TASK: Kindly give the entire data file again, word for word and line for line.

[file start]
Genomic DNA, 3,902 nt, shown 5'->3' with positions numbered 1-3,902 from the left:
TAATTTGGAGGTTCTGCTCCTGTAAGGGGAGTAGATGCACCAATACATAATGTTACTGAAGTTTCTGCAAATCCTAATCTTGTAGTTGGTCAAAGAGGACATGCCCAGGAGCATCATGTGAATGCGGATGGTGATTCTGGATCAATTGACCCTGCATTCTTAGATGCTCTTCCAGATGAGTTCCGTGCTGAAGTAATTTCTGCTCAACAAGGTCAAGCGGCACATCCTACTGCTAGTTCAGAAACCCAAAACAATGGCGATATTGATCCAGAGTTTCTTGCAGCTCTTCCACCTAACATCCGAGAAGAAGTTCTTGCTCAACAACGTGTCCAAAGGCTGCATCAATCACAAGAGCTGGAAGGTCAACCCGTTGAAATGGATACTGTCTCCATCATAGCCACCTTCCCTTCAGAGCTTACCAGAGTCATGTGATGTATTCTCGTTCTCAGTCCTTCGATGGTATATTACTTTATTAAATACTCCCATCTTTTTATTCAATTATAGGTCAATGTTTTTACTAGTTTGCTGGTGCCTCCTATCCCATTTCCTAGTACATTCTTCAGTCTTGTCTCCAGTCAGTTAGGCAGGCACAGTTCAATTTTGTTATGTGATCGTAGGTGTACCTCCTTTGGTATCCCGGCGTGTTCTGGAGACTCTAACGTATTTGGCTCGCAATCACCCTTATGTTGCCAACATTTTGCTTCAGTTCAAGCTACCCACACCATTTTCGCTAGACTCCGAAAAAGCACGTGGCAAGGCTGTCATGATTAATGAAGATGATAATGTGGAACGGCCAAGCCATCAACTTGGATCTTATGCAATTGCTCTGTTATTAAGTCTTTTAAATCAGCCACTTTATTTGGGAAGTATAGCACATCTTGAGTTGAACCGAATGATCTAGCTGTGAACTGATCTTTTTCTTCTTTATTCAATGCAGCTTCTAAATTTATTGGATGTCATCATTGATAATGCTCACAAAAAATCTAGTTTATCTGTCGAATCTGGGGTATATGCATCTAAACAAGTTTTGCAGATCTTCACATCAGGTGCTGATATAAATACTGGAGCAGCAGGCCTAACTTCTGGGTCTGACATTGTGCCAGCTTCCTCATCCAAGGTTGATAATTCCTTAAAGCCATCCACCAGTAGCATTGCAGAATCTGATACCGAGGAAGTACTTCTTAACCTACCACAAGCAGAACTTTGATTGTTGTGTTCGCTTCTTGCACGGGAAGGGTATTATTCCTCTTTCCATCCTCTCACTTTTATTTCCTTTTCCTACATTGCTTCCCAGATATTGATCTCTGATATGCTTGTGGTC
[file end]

Genomic DNA, 3,902 nt, shown 5'->3' with positions numbered 1-3,902 from the left:
TAATTTGGAGGTTCTGCTCCTGTAAGGGGAGTAGATGCACCAATACATAATGTTACTGAAGTTTCTGCAAATCCTAATCTTGTAGTTGGTCAAAGAGGACATGCCCAGGAGCATCATGTGAATGCGGATGGTGATTCTGGATCAATTGACCCTGCATTCTTAGATGCTCTTCCAGATGAGTTCCGTGCTGAAGTAATTTCTGCTCAACAAGGTCAAGCGGCACATCCTACTGCTAGTTCAGAAACCCAAAACAATGGCGATATTGATCCAGAGTTTCTTGCAGCTCTTCCACCTAACATCCGAGAAGAAGTTCTTGCTCAACAACGTGTCCAAAGGCTGCATCAATCACAAGAGCTGGAAGGTCAACCCGTTGAAATGGATACTGTCTCCATCATAGCCACCTTCCCTTCAGAGCTTACCAGAGTCATGTGATGTATTCTCGTTCTCAGTCCTTCGATGGTATATTACTTTATTAAATACTCCCATCTTTTTATTCAATTATAGGTCAATGTTTTTACTAGTTTGCTGGTGCCTCCTATCCCATTTCCTAGTACATTCTTCAGTCTTGTCTCCAGTCAGTTAGGCAGGCACAGTTCAATTTTGTTATGTGATCGTAGGTGTACCTCCTTTGGTATCCCGGCGTGTTCTGGAGACTCTAACGTATTTGGCTCGCAATCACCCTTATGTTGCCAACATTTTGCTTCAGTTCAAGCTACCCACACCATTTTCGCTAGACTCCGAAAAAGCACGTGGCAAGGCTGTCATGATTAATGAAGATGATAATGTGGAACGGCCAAGCCATCAACTTGGATCTTATGCAATTGCTCTGTTATTAAGTCTTTTAAATCAGCCACTTTATTTGGGAAGTATAGCACATCTTGAGTTGAACCGAATGATCTAGCTGTGAACTGATCTTTTTCTTCTTTATTCAATGCAGCTTCTAAATTTATTGGATGTCATCATTGATAATGCTCACAAAAAATCTAGTTTATCTGTCGAATCTGGGGTATATGCATCTAAACAAGTTTTGCAGATCTTCACATCAGGTGCTGATATAAATACTGGAGCAGCAGGCCTAACTTCTGGGTCTGACATTGTGCCAGCTTCCTCATCCAAGGTTGATAATTCCTTAAAGCCATCCACCAGTAGCATTGCAGAATCTGATACCGAGGAAGTACTTCTTAACCTACCACAAGCAGAACTTTGATTGTTGTGTTCGCTTCTTGCACGGGAAGGGTATTATTCCTCTTTCCATCCTCTCACTTTTATTTCCTTTTCCTACATTGCTTCCCAGATATTGATCTCTGATATGCTTGTGGTC